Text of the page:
Determining Whether Your Investment Goals are Consistent With the Pool
Checklist for understanding investing risks
Prospective Pool members should know that there are risks that apply to all fixed-income securities, including obligations of the U.S. Government.
Here’s a quick review:
Credit risk is the possibility that the issuer of a bond or other security will fail to make timely payments of interest and principal.
The credit risk associated with each fund within the Pool, therefore, depends on the credit quality of the underlying debt instruments held by that fund. In the event of a payment default on a debt instrument held in a fund, the investment return on the fund within the Pool that owns the investment in default will be adversely affected and, in some cases, the fund could experience a loss of principal (i.e., a reduction in the asset value below par value). The pool attempts to manage this risk by purchasing securities issued by the U.S. Government, its agencies, and instrumentalities; fully collateralized repurchase agreements; highly rated no-load money market mutual funds regulated by the SEC; certificates of deposit; and commercial paper that is rated not less than A-1 or P-1 or an equivalent rating by a nationally recognized statistical rating organization.
Market risk (or interest rate risk) is the potential for a decline in the market value of a debt instrument due to rising interest rates. For example, a bond or other security issued or backed by the U.S. Government is guaranteed only with regard to the timely payment of interest and principal; its market price is not guaranteed. Just like bonds issued by government entities and corporations, U.S. Government securities will fluctuate in market value as prevailing market interest rates change. In general, the market value of a bond varies inversely with interest rates: If interest rates rise, market prices generally fall; if interest rates fall, market prices generally rise. In addition, for a given change in interest rates, longer-maturity bonds fluctuate more in price (gaining or losing more in market value) than shorter-maturity bonds. To compensate investors for this risk, longer-maturity bonds generally offer higher yields than shorter-maturity bonds (all other factors, including credit quality, being equal).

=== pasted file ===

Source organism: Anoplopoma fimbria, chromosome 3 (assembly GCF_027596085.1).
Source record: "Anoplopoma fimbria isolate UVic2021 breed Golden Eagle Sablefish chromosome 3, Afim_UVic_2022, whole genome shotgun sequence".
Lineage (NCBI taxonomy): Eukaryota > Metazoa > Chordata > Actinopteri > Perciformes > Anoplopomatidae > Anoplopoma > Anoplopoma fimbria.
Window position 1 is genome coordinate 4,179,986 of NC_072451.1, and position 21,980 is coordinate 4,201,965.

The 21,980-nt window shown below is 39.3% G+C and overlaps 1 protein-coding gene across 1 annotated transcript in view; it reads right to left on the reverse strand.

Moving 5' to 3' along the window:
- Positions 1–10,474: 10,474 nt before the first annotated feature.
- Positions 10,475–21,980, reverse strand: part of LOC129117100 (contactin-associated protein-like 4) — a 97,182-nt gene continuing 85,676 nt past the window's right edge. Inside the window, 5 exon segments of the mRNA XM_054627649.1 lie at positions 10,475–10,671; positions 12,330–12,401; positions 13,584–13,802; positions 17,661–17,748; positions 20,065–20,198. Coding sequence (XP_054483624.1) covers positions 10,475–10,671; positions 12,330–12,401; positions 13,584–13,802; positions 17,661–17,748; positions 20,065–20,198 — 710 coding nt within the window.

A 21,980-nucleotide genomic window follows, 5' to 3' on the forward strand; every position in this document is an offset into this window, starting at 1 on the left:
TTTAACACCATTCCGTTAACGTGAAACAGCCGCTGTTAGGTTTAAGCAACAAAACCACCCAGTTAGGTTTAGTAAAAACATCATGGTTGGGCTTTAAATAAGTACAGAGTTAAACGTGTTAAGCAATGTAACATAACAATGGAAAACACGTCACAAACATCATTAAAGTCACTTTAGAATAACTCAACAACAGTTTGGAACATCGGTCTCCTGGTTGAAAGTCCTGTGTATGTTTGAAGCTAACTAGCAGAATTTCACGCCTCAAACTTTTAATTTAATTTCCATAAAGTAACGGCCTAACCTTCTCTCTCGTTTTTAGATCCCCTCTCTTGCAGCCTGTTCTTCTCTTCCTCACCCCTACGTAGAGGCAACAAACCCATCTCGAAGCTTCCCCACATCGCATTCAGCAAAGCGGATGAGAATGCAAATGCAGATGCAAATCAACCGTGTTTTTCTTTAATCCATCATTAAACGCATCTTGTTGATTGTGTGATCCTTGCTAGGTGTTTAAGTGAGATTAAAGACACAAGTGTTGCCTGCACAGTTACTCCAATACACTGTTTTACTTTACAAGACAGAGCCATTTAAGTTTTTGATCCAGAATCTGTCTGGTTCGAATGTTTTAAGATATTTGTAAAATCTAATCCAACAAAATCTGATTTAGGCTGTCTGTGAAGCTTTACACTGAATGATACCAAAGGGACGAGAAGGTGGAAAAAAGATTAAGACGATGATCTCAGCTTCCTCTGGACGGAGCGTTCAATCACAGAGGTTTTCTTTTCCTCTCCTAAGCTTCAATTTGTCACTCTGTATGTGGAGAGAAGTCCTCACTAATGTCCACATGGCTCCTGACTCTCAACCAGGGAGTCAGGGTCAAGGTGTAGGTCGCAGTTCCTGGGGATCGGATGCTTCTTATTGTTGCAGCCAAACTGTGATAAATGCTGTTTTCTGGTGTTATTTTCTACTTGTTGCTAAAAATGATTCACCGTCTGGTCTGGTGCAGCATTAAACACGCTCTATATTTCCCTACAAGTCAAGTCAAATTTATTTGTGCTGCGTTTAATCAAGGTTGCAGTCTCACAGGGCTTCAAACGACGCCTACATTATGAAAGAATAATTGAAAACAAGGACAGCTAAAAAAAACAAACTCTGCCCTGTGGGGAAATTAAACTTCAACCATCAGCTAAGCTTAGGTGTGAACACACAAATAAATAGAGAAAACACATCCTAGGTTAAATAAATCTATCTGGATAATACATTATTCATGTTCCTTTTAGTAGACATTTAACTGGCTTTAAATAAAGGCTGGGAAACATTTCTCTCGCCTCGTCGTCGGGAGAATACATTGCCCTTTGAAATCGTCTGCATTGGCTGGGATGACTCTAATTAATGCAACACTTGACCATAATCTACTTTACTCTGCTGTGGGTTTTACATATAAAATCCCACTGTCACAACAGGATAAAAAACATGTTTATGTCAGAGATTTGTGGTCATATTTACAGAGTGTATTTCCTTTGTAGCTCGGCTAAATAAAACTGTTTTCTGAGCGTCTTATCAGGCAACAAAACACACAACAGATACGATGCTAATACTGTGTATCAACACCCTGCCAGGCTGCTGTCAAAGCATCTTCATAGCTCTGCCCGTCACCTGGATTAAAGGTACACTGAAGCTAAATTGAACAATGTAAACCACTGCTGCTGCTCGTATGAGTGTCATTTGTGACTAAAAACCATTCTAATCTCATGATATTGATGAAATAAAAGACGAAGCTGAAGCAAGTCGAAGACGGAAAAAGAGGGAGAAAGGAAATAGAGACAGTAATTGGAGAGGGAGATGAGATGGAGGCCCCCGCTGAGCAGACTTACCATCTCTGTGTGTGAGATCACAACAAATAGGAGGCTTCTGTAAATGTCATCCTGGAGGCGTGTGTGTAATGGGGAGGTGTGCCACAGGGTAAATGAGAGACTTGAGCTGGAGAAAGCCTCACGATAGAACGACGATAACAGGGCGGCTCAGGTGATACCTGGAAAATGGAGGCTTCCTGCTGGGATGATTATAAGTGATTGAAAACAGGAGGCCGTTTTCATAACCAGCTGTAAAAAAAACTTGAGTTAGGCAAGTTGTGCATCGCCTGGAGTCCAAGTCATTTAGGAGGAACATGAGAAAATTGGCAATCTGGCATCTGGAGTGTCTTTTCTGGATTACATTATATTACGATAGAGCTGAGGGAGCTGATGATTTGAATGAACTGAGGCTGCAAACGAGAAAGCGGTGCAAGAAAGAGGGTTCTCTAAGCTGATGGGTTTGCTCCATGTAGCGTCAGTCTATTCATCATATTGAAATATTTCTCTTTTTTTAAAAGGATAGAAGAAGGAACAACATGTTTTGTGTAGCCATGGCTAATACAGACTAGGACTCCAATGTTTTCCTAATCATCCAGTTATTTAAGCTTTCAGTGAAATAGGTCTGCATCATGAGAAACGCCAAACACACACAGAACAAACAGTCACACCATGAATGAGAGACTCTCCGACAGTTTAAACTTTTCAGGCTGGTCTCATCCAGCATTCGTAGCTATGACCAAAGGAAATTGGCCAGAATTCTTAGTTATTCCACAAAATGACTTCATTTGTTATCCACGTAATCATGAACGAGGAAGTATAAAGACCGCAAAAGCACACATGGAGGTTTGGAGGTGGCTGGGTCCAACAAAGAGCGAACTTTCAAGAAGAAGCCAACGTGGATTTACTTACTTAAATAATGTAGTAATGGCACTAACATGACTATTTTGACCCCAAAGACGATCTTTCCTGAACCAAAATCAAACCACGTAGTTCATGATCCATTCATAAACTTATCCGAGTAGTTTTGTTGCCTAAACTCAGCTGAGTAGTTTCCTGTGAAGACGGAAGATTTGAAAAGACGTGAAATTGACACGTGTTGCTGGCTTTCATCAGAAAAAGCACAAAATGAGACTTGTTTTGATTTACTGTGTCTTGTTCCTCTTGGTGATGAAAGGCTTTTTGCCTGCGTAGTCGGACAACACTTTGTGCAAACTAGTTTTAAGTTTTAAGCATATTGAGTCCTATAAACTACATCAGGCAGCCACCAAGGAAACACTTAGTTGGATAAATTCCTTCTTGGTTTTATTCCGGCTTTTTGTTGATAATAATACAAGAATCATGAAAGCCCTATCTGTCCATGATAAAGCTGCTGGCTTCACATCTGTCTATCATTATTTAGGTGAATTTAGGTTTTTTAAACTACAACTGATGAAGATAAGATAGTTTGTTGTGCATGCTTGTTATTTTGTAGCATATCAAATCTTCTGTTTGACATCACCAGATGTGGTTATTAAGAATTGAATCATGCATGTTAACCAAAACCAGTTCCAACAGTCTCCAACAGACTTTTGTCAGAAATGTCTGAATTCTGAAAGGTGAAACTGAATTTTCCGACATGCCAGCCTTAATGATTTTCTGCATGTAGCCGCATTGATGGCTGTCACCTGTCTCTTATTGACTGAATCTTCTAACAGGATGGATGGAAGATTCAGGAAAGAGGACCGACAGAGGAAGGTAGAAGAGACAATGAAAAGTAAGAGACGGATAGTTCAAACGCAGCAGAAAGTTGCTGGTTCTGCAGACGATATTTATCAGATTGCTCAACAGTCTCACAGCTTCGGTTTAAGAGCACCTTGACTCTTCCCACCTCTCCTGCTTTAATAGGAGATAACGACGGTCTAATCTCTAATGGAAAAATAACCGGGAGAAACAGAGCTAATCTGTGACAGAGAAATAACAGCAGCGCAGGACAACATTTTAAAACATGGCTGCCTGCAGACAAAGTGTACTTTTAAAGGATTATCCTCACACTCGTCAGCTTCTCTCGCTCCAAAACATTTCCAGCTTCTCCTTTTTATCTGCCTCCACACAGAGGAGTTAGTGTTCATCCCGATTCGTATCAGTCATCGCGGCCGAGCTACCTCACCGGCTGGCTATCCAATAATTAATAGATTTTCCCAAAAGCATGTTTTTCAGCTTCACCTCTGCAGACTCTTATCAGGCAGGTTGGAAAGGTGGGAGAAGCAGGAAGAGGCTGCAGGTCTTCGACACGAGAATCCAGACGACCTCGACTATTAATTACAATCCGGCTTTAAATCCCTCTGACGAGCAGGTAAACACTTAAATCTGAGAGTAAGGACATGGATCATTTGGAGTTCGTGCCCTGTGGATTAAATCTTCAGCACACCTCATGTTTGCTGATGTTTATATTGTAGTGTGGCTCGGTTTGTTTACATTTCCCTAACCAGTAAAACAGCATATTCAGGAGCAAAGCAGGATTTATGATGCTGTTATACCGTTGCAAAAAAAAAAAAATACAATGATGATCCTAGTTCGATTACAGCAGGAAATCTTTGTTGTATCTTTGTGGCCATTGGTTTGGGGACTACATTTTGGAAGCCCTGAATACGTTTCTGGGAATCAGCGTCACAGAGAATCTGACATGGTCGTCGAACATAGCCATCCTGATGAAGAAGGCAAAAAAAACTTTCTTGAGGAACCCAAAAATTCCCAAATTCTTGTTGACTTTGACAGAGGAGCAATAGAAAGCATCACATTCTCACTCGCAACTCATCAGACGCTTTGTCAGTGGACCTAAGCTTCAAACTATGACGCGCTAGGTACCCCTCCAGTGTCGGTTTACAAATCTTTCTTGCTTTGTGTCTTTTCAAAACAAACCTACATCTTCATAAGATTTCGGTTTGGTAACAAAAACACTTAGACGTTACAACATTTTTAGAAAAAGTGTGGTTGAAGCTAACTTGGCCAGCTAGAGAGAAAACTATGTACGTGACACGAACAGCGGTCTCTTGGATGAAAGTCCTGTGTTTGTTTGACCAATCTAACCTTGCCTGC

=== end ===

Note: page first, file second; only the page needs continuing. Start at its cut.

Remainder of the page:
Liquidity risk is the potential for there not to be a ready market for the securities in which the Pool invests. Lack of ready markets could prevent the Pool from selling securities to provide cash to meet liquidity needs, including amounts required for timely payment of withdrawals requested by participants.
Counterparty risk is the risk that a counterparty in a repurchase agreement could fail to honor the terms of its agreement. See also, Credit risk.
All of our funds are expected to maintain a stable NAV of $1.00 per share; however, there is no guarantee that they will be able to do so. None of our funds are registered under the Investment Company Act of 1940 or regulated by the SEC.